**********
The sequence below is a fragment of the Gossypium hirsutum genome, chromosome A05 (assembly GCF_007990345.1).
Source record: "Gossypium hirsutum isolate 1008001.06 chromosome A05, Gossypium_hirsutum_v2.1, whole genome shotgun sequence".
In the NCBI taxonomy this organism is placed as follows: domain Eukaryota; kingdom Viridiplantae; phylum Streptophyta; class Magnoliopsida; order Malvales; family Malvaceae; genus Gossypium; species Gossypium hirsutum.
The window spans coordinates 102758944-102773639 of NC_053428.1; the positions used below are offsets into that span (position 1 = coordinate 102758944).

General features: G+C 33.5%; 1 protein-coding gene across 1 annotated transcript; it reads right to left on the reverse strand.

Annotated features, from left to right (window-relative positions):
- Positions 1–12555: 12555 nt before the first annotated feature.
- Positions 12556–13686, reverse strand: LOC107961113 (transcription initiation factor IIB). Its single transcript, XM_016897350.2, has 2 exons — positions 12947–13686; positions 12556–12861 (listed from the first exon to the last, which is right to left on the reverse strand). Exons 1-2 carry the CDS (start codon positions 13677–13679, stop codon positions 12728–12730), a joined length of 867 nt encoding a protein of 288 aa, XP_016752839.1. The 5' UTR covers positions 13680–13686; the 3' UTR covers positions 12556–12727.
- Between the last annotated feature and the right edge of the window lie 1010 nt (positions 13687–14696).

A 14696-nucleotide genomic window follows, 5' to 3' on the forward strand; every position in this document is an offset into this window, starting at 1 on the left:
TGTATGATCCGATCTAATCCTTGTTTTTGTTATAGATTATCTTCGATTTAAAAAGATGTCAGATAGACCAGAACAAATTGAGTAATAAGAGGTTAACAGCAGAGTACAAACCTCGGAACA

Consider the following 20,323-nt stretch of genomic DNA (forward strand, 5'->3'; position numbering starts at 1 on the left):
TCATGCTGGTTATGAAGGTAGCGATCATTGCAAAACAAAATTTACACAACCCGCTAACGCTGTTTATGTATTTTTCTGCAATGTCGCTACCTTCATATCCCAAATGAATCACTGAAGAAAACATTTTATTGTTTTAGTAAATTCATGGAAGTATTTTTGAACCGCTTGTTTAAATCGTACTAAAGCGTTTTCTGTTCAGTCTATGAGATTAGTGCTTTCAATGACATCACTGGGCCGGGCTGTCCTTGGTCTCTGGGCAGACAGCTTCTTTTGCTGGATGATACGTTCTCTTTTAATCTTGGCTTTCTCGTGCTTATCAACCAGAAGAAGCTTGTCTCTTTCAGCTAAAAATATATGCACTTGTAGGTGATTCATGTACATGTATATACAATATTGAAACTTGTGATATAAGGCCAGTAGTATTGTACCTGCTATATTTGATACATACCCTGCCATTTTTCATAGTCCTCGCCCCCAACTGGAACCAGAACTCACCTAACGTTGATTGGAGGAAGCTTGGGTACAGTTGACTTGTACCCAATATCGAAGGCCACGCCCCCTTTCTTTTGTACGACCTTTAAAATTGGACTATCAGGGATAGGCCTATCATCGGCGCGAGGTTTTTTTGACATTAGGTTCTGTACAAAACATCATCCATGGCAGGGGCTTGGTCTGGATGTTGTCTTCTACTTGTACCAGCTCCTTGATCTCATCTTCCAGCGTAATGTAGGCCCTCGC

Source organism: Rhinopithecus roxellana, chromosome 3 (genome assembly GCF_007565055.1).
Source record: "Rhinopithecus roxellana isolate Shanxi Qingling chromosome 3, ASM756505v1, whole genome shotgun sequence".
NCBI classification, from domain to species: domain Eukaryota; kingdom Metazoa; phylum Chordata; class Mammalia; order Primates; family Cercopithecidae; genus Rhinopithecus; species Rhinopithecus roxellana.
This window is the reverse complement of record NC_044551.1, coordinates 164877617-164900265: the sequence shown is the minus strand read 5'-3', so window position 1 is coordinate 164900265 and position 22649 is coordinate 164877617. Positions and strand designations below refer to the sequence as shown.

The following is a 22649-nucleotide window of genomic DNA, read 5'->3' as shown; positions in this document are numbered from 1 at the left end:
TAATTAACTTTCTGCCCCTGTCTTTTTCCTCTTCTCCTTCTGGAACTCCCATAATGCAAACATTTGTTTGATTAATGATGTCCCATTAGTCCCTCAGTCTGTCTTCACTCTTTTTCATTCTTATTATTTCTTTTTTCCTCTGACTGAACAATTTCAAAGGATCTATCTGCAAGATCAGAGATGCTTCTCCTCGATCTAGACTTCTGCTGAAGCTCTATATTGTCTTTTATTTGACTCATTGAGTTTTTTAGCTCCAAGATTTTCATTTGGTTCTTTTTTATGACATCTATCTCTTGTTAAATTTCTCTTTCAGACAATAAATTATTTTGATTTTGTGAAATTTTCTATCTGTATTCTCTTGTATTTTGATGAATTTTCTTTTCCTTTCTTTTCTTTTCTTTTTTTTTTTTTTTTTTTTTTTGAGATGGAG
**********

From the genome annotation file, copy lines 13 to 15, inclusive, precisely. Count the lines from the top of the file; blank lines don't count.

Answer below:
TCATGCTGGTTATGAAGGTAGCGATCATTGCAAAACAAAATTTACACAACCCGCTAACGCTGTTTATGTATTTTTCTGCAATGTCGCTACCTTCATATCCCAAATGAATCACTGAAGAAAACATTTTATTGTTTTAGTAAATTCATGGAAGTATTTTTGAACCGCTTGTTTAAATCGTACTAAAGCGTTTTCTGTTCAGTCTATGAGATTAGTGCTTTCAATGACATCACTGGGCCGGGCTGTCCTTGGTCTCTGGGCAGACAGCTTCTTTTGCTGGATGATACGTTCTCTTTTAATCTTGGCTTTCTCGTGCTTATCAACCAGAAGAAGCTTGTCTCTTTCAGCTAAAAATATATGCACTTGTAGGTGATTCATGTACATGTATATACAATATTGAAACTTGTGATATAAGGCCAGTAGTATTGTACCTGCTATATTTGATACATACCCTGCCATTTTTCATAGTCCTCGCCCCCAACTGGAACCAGAACTCACCTAACGTTGATTGGAGGAAGCTTGGGTACAGTTGACTTGTACCCAATATCGAAGGCCACGCCCCCTTTCTTTTGTACGACCTTTAAAATTGGACTATCAGGGATAGGCCTATCATCGGCGCGAGGTTTTTTTGACATTAGGTTCTGTACAAAACATCATCCATGGCAGGGGCTTGGTCTGGATGTTGTCTTCTACTTGTACCAGCTCCTTGATCTCATCTTCCAGCGTAATGTAGGCCCTCGC

Source organism: Rhinopithecus roxellana, chromosome 3 (genome assembly GCF_007565055.1).
Source record: "Rhinopithecus roxellana isolate Shanxi Qingling chromosome 3, ASM756505v1, whole genome shotgun sequence".